Scottish pumpkins look exactly like American pumpkins, but if you put your ear up close to the stem, like how you would listen to a sea shell, you can hear bagpipes... We carved pumpkins tonight and had a grand old time. Only one of us got a cut, and she didn't yell or scream or cry. It was just a minor flesh wound on my middle finger, not even requiring a plaster (Which is what the Scotts call bandaids. Simon told us this and all the kids thought he was making it up, but true to Simon's reputation for knowing random facts, he was correct, having heard it at his school.) No one will be pulling up the pictures below, wanting to recreate the magic of a Smith pumpkin, but we did have a good time, and listened to Thriller while carving.
This is a street right by our home, Grey's Loan. Just a picture of the leaves changing color.
Calvin didn't want to get his hands gooey.
Annie carving, Ryan scooping.
Owen scooping, Ryan smiling.
Calvin and Simon working hard.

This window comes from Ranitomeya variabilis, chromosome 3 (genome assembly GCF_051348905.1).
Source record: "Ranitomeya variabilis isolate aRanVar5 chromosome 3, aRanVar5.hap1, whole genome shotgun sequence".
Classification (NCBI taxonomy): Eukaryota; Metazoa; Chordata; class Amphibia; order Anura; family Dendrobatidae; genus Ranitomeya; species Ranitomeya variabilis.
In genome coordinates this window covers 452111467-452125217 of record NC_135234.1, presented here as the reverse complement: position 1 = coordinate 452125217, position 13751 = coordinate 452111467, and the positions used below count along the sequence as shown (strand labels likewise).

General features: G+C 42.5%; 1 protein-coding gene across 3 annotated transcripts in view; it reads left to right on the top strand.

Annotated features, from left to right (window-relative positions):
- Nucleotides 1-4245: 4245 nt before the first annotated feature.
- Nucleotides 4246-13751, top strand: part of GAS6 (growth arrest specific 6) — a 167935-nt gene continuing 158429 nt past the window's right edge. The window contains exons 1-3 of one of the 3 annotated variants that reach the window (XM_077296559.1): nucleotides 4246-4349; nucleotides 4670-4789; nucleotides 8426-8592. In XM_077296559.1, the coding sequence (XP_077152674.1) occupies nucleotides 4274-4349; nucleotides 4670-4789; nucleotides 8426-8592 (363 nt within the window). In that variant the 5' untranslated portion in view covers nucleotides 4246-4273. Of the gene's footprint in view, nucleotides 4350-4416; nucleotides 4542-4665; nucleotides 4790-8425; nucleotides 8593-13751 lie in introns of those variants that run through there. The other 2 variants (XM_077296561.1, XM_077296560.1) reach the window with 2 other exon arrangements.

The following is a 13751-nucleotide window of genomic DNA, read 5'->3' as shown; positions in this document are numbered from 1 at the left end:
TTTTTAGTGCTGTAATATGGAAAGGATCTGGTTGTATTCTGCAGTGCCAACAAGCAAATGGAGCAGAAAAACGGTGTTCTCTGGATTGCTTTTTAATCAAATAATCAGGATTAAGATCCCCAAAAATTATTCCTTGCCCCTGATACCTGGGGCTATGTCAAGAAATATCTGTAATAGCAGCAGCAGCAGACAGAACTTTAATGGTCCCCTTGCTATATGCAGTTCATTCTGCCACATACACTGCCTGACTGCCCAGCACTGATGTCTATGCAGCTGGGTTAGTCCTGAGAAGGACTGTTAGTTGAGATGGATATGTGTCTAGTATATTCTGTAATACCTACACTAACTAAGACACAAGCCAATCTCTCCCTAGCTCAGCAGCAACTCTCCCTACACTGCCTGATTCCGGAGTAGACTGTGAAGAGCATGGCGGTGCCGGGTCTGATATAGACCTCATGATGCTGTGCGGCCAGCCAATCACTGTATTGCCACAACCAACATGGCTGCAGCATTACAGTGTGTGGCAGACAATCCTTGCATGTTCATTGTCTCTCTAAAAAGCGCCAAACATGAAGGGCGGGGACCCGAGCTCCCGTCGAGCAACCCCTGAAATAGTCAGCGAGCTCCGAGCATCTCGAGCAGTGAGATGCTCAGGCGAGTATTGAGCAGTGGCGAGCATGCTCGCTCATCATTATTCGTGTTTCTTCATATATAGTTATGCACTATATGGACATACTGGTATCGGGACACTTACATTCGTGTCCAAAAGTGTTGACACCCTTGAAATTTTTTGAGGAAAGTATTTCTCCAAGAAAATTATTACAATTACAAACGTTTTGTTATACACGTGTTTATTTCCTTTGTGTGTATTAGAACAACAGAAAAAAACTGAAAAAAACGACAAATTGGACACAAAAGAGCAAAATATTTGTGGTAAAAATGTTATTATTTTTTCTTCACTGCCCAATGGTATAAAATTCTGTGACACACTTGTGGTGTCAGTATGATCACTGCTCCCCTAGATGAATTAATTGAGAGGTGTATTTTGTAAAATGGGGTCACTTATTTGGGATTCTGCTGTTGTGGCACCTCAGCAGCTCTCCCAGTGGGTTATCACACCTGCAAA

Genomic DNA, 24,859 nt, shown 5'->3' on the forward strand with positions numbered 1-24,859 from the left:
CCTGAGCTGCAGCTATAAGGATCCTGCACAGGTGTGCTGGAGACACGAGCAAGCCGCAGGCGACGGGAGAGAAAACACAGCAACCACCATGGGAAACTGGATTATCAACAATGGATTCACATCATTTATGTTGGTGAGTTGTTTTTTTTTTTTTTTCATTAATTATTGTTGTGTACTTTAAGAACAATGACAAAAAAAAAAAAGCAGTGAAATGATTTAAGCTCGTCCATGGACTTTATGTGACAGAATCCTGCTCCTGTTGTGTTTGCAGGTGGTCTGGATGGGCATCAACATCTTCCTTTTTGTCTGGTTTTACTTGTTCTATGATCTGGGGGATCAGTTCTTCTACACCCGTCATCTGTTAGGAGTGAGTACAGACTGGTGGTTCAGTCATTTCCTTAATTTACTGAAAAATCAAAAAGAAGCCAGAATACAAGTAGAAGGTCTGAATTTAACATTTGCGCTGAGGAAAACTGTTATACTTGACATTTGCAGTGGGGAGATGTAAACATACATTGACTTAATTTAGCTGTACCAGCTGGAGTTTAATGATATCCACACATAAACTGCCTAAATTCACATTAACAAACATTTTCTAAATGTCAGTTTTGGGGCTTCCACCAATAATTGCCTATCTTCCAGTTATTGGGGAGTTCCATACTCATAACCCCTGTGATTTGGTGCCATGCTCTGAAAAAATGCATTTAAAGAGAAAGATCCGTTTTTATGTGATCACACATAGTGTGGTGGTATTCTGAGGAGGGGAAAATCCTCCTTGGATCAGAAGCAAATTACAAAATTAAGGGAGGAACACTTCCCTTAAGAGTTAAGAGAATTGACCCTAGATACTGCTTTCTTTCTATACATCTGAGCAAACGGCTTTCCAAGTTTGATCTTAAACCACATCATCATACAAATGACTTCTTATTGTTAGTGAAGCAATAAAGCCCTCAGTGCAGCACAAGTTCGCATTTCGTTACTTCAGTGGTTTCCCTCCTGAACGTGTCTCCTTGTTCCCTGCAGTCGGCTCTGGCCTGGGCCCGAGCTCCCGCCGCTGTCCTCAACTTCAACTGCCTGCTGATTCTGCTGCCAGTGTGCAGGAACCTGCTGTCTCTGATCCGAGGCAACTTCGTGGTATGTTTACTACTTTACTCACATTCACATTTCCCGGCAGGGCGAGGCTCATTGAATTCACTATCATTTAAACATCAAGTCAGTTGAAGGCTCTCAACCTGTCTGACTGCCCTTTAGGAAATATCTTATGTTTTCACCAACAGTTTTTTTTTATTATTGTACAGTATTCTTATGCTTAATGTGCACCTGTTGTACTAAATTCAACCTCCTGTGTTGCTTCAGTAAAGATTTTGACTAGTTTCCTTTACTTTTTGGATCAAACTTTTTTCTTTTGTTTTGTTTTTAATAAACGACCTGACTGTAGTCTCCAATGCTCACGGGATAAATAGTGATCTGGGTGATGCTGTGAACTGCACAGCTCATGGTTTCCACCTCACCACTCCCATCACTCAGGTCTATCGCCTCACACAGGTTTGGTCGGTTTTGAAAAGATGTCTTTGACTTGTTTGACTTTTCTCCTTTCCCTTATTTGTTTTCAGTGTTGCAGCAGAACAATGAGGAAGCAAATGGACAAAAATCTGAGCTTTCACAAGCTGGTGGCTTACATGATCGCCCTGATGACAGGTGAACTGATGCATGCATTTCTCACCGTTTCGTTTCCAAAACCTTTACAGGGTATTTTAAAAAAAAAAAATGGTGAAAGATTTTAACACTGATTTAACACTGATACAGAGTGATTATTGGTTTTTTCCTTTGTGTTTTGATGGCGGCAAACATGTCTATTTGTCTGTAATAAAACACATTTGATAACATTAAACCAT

Calvin wanted me to do the mouth on his pumpkin. It turned out well. Simon's pumpkin died and he will need a replacement on Monday.
* Where are the final result pumpkin pictures? Guess you'll have to wait until
Thank Heaven they celebrate Halloween in Scotland! Tonight Annie, Calvin and Simon attended their new school's Halloween parties. The younger grades had their party from 17:30 to 19 (5:30 to 7pm), the older kids had their's from 19:15 to 20:45 (7:15 to 8:45pm.) The event was thrown by the school's parent organization and cost 3 pounds which is about $4.80. They had lights, a d.j./announcer dude, and different stations with Halloweeny activities, and tasty sweets. The kids could wear masks, face paints, scary and gory costumes, and everyone had a wonderful time. The decorations were fantastic. I only wish I had thought to pack my silver spandex dress and matching wrestler mask so that I could have shown up as a luchadora...
One of my favorite pumpkins in the jack-lanturn contest.
Calvin making some friends. He starts school on Monday.
I promise I will stop photographing bathrooms soon, but I had to show you the soap. It has a metal disk shoved into it and then it attaches to a magnet, so that the soap never slips from it's place, and is always easy to grab and return. How have I lived all these years without a soap magnet?
Annie with some classmates. Doesn't she look chipper?
Simon with a parent, The Joker and Batman. The Joker was totally scary looking but was such a nice guy and helper, an obvious Halloween enthusiast.